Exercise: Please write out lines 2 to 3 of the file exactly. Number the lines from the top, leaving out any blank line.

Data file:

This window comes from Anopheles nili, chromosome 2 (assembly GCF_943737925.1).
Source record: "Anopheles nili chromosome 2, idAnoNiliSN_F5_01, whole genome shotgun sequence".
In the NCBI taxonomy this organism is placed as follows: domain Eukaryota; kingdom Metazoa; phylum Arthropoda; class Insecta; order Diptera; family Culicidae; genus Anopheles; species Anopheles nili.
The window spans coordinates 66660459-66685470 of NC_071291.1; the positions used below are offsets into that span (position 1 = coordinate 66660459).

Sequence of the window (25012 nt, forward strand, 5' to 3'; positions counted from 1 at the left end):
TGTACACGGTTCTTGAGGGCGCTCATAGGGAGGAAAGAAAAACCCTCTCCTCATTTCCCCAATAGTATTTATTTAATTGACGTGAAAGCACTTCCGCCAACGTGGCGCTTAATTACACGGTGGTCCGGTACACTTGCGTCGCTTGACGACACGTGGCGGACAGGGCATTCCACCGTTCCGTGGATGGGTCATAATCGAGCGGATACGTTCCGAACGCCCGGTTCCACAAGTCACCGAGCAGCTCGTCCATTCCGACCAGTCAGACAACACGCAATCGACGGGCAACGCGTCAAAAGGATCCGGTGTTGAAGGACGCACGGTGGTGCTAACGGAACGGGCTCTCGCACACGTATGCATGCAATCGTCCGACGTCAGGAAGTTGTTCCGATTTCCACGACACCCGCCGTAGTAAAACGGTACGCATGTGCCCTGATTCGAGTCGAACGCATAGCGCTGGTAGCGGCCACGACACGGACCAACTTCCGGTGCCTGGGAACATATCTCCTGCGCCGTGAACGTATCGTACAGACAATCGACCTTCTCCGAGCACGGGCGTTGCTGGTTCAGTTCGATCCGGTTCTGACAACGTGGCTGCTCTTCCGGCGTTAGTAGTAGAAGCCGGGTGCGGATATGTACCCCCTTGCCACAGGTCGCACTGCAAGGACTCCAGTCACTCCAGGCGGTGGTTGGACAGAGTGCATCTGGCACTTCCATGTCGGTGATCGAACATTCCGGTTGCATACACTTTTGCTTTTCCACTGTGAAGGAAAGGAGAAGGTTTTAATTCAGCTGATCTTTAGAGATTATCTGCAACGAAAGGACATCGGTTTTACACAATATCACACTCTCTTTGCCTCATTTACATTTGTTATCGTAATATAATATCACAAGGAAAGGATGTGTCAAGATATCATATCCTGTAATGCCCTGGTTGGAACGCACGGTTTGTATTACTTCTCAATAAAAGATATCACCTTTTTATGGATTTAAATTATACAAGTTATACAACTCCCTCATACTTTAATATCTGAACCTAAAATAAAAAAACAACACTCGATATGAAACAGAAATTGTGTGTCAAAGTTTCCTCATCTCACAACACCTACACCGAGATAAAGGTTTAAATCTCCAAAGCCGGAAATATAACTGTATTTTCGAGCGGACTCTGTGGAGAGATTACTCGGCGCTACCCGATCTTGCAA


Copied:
Source record: "Anopheles nili chromosome 2, idAnoNiliSN_F5_01, whole genome shotgun sequence".
In the NCBI taxonomy this organism is placed as follows: domain Eukaryota; kingdom Metazoa; phylum Arthropoda; class Insecta; order Diptera; family Culicidae; genus Anopheles; species Anopheles nili.